Even as the Hammanskraal disaster unfolds, government water quality monitoring systems are being downsized due to an apparent lack of funding – reported during the most recent National Water Monitoring Plan implementation workshop of 5 June – after the Hammanskraal disaster had already begun unfolding.

Interviewed about the disaster, City of Tshwane Mayor Cilliers Brink admitted that the government is woefully underfunded to even undertake routine maintenance and remediation, leaving it as no surprise that monitoring falls by the wayside.

Citizen science — a quick alternative

Conventional water quality monitoring techniques are undoubtedly costly. But widespread water quality monitoring does not need to be prohibitively expensive.

Citizen science (also known as community-based monitoring), where data collection happens by volunteers or non-professionals, presents a scientifically robust, affordable alternative. Water quality data can be effectively, quickly, easily, and, most importantly, cost-effectively gathered and used in reporting by anyone with access to appropriate tools and minimal training.

Several powerful citizen science methods for monitoring water quality have been available for decades, including the use of clarity or transparency tubes, the mini-stream assessment scoring system (miniSASS), or more recently, even monitoring simply using smartphone applications.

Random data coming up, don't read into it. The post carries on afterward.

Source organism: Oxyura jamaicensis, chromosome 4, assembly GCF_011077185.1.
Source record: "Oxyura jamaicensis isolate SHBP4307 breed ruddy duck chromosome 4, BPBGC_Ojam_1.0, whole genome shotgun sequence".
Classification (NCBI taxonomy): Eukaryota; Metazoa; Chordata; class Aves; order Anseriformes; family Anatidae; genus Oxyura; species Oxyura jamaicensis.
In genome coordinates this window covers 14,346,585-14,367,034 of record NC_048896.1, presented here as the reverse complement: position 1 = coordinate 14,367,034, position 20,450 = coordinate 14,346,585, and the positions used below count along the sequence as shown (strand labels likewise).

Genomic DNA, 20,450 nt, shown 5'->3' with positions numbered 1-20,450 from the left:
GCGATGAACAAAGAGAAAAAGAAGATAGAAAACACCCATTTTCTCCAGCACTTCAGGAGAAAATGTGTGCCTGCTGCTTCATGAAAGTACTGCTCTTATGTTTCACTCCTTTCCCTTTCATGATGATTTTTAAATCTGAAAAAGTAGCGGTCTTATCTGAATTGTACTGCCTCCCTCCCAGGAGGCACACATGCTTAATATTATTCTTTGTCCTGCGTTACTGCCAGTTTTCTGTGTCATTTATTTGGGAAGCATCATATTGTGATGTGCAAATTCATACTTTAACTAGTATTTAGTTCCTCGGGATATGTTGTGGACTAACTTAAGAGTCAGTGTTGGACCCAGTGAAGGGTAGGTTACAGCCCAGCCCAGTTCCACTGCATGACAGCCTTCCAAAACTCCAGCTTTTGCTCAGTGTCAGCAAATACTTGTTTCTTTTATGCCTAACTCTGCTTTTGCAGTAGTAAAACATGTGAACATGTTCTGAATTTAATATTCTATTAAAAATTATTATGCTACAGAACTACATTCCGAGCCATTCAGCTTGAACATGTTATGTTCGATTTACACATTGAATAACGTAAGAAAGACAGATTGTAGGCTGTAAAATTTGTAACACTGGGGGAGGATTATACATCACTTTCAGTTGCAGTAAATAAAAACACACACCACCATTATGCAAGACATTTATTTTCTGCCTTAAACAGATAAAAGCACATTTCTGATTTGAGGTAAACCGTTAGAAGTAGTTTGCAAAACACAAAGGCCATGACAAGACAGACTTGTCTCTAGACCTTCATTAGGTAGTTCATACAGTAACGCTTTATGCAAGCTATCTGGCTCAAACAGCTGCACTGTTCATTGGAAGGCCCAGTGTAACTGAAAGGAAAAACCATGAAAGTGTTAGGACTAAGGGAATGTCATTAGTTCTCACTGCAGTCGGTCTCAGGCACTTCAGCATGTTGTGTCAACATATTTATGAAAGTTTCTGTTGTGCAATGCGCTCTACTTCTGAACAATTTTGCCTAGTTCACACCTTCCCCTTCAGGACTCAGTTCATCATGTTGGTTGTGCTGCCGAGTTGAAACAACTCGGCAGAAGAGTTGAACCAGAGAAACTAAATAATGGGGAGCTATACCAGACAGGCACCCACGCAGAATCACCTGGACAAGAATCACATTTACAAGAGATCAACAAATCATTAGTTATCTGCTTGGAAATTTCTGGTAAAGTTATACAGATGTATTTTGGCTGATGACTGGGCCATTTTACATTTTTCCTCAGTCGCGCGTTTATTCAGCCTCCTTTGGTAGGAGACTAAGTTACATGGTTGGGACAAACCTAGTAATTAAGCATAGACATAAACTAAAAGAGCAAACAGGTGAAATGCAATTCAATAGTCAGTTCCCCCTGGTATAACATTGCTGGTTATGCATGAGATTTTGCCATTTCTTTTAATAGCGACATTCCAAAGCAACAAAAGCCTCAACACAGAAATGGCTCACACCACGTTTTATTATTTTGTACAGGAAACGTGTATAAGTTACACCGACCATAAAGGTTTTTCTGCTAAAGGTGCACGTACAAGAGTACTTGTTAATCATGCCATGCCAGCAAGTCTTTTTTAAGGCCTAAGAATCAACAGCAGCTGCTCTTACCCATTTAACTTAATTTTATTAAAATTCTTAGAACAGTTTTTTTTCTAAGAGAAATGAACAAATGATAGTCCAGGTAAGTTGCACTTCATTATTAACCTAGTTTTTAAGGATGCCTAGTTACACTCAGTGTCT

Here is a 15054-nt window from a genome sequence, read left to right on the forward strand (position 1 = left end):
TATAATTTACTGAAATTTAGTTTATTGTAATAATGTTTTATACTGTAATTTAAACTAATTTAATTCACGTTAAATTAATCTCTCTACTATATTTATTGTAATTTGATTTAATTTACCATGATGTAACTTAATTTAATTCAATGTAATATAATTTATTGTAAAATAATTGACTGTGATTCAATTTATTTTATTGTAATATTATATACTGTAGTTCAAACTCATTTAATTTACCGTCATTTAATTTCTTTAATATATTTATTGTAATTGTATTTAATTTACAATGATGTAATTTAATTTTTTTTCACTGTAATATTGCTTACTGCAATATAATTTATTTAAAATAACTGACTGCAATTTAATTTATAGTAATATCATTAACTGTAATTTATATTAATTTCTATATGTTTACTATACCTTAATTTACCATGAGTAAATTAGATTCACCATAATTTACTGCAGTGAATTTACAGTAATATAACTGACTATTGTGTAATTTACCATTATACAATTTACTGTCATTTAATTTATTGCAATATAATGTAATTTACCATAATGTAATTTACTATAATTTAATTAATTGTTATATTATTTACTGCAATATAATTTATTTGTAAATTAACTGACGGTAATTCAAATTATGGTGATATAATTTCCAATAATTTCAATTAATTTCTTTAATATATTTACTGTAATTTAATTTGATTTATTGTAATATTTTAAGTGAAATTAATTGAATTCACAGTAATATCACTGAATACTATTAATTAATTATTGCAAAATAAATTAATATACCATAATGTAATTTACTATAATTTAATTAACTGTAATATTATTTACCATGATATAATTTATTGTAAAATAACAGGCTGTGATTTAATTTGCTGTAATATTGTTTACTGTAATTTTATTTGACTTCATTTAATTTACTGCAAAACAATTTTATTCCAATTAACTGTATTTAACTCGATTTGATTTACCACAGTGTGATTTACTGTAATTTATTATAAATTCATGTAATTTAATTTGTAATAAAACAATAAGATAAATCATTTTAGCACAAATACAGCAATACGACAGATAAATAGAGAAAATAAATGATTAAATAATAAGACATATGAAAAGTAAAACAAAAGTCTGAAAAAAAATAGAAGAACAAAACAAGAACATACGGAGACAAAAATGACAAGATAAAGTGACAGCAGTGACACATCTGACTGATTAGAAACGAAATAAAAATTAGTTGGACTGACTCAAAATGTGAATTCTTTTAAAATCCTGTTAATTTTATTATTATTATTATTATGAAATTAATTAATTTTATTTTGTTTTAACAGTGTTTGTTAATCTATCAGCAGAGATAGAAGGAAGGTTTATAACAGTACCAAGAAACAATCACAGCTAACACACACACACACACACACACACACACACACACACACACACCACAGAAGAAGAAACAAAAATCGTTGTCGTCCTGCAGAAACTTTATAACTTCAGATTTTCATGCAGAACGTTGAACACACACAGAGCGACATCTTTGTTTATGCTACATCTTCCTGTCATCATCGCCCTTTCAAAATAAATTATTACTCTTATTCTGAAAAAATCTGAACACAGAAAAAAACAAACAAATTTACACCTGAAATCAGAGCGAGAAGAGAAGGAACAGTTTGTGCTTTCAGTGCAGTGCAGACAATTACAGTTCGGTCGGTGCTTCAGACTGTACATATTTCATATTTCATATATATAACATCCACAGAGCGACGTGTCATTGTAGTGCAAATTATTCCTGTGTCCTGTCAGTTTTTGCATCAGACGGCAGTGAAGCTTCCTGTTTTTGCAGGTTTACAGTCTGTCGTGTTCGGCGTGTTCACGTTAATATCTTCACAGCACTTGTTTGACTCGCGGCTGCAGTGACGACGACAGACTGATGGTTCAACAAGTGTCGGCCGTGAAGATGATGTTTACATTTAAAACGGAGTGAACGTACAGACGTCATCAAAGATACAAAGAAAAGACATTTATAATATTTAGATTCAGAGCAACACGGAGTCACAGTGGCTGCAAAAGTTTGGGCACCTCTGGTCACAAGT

Ironically, South Africa, under the leadership of the Water Research Commission, is a pioneer for many of these techniques, exporting much of this innovation to the rest of the world.

Using citizen science water quality monitoring may have helped prevent the Hammanskraal cholera outbreak by empowering the Hammanskraal community with the agency to monitor the state of the Rooiwal WWTW and track and report more publicly on its performance.

The Rooiwal WWTW effluent is released into the Apies River, leading to the Leeuwkraal Dam, the source for the Temba water treatment plant that in turn supplies water to Hammanskraal, and the most likely source of the contamination that led to the outbreak (though the source is extremely difficult to isolate for certain and is still being investigated).

For example, water clarity tubes could have been used to assess the suspended solids downstream of the treatment works, signalling problems with WWTW treatment processes. Regular miniSASS stream health assessments could have indicated wastewater pollution based on the health of the aquatic invertebrates present up and downstream of the WWTW effluent discharge point.

These assessments can be done at minimal cost by local community members, NGOs and concern groups. Had these citizen science tools been used, the community could have built up a database used to highlight these problems “scientifically” to the relevant authorities and leverage the municipality into action sooner, potentially preventing this disaster.

As things stand, disaster will happen again

The current status of wastewater treatment works in South Africa means that this will happen again if governance continues unchanged and monitoring is not prioritised. 

Based on government’s assessment of the performance of sewage treatment works in SA (Green Drop report of 2021/22), it could happen anywhere across the country.